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CSU Athlete Group: Fire AD, Top Athletics Officials

Paul Steinbach

Five former and current Colorado State University student-athletes have requested the removal of athletic director Joe Parker and other top athletic administrators after a virtual meeting Friday with university president Joyce McConnell.

As reported by the Coloradoan, the growing tension between the CSU student-athletes and the athletic and university administrations focuses on what the athletes assert is systemic mishandling of COVID-19 protocols, allegations of racial insensitivity and abuse, and recent cases of sexual misconduct.

The athlete group said during Friday's meeting that they initiated with McConnell — and in related interviews — that they have exhausted all efforts working with the current administration. The athletes said the time for "training'' athletic administrators who they claim have violated policies and lost the trust of student-athletes is over, and the time for their terminations is here, according to the Coloradoan, which obtained a recording of the meeting.

"I can make it blatantly clear to you that athletic administrators you have in place are aware of these issues and the specifics of these issues and are actively, every single day, choosing not act on them,'' former CSU swimmer Ida Donohue said in the meeting. "I’m not asking you to sit down with them to train them; I'm asking for their removal.''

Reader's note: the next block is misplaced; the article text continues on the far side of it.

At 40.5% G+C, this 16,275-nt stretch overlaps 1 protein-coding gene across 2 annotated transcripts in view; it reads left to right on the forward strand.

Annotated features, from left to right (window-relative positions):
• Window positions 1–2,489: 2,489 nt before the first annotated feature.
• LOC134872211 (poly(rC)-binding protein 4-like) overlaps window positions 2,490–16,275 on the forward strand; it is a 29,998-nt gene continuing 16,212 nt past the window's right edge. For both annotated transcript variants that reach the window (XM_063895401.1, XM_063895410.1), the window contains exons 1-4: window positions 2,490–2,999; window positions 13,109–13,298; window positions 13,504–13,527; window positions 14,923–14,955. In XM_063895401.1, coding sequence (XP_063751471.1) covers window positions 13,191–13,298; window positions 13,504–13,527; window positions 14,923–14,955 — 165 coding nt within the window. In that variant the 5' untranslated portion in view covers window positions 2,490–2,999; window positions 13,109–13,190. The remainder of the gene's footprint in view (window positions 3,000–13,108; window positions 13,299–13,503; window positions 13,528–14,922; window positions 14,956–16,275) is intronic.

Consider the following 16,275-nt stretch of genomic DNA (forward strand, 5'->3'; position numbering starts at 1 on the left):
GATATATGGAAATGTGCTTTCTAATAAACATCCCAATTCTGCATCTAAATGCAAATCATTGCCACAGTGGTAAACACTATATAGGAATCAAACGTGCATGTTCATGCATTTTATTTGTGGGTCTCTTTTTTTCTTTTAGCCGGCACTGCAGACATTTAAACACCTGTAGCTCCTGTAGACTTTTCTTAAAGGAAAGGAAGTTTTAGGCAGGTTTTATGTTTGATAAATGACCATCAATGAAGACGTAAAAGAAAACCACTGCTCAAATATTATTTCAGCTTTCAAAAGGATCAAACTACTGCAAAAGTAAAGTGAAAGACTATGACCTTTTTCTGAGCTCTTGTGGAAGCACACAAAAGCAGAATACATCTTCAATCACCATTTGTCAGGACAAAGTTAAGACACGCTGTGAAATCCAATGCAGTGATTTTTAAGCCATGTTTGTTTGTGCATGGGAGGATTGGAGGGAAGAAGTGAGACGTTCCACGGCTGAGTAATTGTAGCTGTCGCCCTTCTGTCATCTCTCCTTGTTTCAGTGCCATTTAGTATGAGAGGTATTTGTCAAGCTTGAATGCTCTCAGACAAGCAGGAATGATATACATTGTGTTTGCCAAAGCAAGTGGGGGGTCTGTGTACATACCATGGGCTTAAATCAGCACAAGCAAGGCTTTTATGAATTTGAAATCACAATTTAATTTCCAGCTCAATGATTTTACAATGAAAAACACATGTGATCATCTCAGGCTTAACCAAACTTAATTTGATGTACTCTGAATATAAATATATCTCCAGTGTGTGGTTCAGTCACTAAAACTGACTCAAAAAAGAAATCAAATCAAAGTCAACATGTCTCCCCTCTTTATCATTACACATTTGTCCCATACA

Donohue, who was the impacted party involving a sexual misconduct case against a fellow student-athlete, said federal and university policies are in place to protect student-athletes but aren't being followed, continually placing student-athletes at risk. 

She told McConnell that was made clear with CSU's handling of student Katie Schiller's lawsuit claiming repeated sexual assault at the hands of prominent booster Michael Best while Schiller was a server at Canvas Stadium during the 2019 football season. Donohue told McConnell that had Parker taken steps to address sexual misconduct issues she brought to him during several meetings prior to Schiller's case, Schiller would not have been put in the same situation.

"[Parker] kept telling me he was a father and that he cared about the student-athletes on campus almost as much as he did his own children,'' Donohue said. "I can promise you that if a father found out that his daughter was sexually assaulted that I cannot fathom putting that young woman back into that position.''

McConnell said when she became the university's first female president in July 2019, she heard about issues with the university's Title IX office generally but not specific to athletics. As a result of those concerns, she restructured the office, named Diana Prieto to oversee it and elevated Prieto's position — vice president for Equiity, Equal Opportunity and Title IX — to cabinet level in May. 

McConnell said she had not previously received complaints from student-athletes. "I would have met with people earlier had I known,'' she said. "Without people coming forward to us, this is the first time I'm able to have that conversation.''

Current tennis player Emma Corwin and current softball player Jordan Acosta pointed out during the virtual meeting that they sent emails regarding these issues to McConnell prior to the investigation and never received a response.

In an email to the university community Friday, Prieto announced that her department would "continue to work closely with Joe Parker, Director of Athletics, and his leadership in the coming months to address issues of culture in CSU Athletics, specifically around reporting and non-retaliation in response to Title IX concerns.''

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